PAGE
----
Why was this deceit necessary? Rabbi Liebtag suggests two answers. The first is that the way that the exodus unfolded showed that not only would God rescue us for the cause of liberation, but the Egyptians were told, again and again, that religious freedom alone, was a cause sufficient to merit God’s intervention in history on our behalf. The second, and most likely answer, and the one offered by Rashbam himself, is that this trick was necessary to convince Pharaoh to relent. Even after ten plagues, Pharaoh was only willing to allow a three day festival. God and Moshe had to trick Pharaoh on the way to our freedom.

Rabbi Joseph Soloveitchik suggested a very different understanding of this facet of Yetziat Mitzraim. Yes, the goal of Yetziat Mitzraim was to fulfill God’s promise to Avraham that his descendants would return to Eretz Cana’an. And God surely knew, and explicitly told Moshe, that no argument would succeed in convincing Pharaoh to let his slaves free without his hands being forced by the plagues. And yet, Rav Soloveitchik wrote that any pledge made in public by a representative of the Jewish people is something we have to stand behind. 

Had Pharoah agreed to the terms, as outlined in Moshe’ demands, we would have been bound to that agreement. Any public offer, made by the leadership of the Jewish people, is, ipso facto, an offer made in good faith and we are obligated to fulfill its conditions if the other side were to accept. Perhaps for this reason God informs Moshe at the outset of his mission that the negotiations with Pharaoh will not succeed. Moshe was not merely lucky that Pharaoh rejected the generous terms of his offer. Moshe was smart and knew that no matter how reasonable he was, Pharaoh could not and would not get to yes.

There are contemporary ramifications of Rav Soloveitchik’s claim. The first is that Moshe’s description of a religious festival, even if made in order to fool Pharoah into allowing all of us to sneak out of Egypt with our families and with our animals, ends up being a blueprint for what it means for our community to worship God together. How does our community worship God together? By having the entire community, men and women, young and old, adult and child, praying together. 

Whenever people complain about the presence of young children disturbing decorum in shul, one response is to note that the children are necessary to fulfill Moshe’s description of a religious festival. On the contrary, not only do we need children, we also should have animals with us! The mitzvah of Hakhel at the tail end of the Torah, with its explicit call for young and old to travel to Yerushalayim together is our instantiation of the vision for a community united in prayer that Moshe describes so powerfully in the court of Pharaoh.  I would add that when the chatter got a bit leibedik at Ohev over recent weeks and I looked around the room to try to figure out where the noise was coming from, I did not notice that it was the children making noise.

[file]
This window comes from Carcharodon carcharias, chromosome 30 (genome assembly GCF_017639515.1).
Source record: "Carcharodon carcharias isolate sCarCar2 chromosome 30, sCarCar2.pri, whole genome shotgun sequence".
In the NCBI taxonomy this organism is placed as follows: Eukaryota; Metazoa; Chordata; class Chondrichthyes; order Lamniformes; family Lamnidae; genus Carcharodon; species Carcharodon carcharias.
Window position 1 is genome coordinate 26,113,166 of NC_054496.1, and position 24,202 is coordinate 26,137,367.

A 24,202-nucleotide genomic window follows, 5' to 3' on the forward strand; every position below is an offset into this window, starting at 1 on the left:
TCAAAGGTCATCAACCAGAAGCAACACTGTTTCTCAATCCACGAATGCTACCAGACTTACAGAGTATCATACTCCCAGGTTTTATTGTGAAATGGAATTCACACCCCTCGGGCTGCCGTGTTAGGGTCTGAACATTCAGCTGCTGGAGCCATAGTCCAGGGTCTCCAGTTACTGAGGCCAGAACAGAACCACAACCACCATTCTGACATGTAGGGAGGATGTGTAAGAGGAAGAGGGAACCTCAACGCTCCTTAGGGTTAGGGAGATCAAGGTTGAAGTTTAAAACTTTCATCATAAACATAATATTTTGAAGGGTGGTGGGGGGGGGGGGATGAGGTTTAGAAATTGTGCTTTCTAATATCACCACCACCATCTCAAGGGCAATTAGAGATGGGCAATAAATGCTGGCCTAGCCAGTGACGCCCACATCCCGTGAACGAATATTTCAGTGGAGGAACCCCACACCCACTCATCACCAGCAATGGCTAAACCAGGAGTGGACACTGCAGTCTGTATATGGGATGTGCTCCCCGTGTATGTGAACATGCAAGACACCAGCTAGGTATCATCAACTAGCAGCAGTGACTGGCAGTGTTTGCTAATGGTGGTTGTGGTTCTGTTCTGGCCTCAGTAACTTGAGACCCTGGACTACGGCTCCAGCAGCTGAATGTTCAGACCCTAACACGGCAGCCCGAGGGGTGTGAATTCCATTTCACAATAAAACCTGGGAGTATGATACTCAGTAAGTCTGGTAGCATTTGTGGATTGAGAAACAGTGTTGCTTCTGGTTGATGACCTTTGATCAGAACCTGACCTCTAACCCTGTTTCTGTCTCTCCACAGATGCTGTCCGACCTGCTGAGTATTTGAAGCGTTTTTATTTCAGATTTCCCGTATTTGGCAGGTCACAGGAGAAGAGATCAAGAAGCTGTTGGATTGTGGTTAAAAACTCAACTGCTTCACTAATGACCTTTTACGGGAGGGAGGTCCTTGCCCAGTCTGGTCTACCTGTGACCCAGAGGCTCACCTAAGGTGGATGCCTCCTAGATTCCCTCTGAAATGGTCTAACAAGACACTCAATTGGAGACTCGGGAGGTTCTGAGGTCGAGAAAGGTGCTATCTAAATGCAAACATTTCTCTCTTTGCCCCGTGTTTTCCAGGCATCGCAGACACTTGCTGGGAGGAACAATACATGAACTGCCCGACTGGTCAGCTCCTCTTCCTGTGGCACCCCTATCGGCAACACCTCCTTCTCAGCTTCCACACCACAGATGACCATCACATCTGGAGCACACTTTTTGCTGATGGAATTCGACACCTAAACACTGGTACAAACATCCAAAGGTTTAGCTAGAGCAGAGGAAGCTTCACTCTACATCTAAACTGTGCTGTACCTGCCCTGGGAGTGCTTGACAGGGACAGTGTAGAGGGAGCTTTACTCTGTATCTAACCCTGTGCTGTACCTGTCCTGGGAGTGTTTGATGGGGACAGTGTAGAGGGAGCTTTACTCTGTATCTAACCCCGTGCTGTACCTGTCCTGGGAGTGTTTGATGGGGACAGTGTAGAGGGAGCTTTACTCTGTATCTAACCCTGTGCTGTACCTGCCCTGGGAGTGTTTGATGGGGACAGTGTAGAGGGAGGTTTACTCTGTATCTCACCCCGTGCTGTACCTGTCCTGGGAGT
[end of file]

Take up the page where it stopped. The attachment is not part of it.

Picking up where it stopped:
Additionally, like every Orthodox shul we only recite certain prayers, like kedushah and kaddish, the so-called “devarim sh’b’kedushah” in the presence of ten men above the age of thirteen. Even so, we understand that for our community to unite in the worship of God…. the community has to unite in the worship of God. I have attended Shacharit here with only nine other men. And I’ve attended Shacharit here with twelve men, three women and two children. The experiences are not the same. And being in this room on Shabbat morning with 150 others all praying together is very different from occasions when there have been 90 or 100 participants. Each additional worshiper in shul adds their energy and their presence and their voice to our congregational prayer. 

This is why the weekday tefilah honor roll posted on the bulletin board thanks each participant by name and this is why I report back on the weekday tefilah Whatsapp group on, for example, the “number of siddurim in use at Maariv.” We learned from Moshe that Jewish religious celebrations, unlike Egyptian ones, require the participation of the entire community.

There are additional contemporary ramifications of Rav Soloveitchik’s understanding of Moshe and Pharaoh's negotiations. Rav Soloveitchik reminds us that any claim made in public in the name of the Jewish people is a declaration we are bound to uphold if called upon to do so. He wrote that this applied to the diplomatic sphere as well. My teacher, Rabbi Yehuda Amital z’l believed that the Israeli Declaration of Independence with its promise of equal rights under law to all citizens no matter their race, religion, sex, or nationality, had the halakhic status of a Neder, a binding obligation that we create through our words.  I would think the same would be true of a treaty or international agreement (just like Yehoshua’s promise to the Givonim in Joshua Chapter 9 which was an agreement entered into under false pretenses but was nonetheless binding). Whatever the provenance may have been of modern human rights and international commitments, once they became part of a public declaration, they became a collective halakhic obligation no less than any other Torah obligation.


 The sage Shamai taught us to “say little and do much.” Indeed. But let us mean what we say and do whatever we promise.

Mon, July 22 2024 16 Tammuz 5784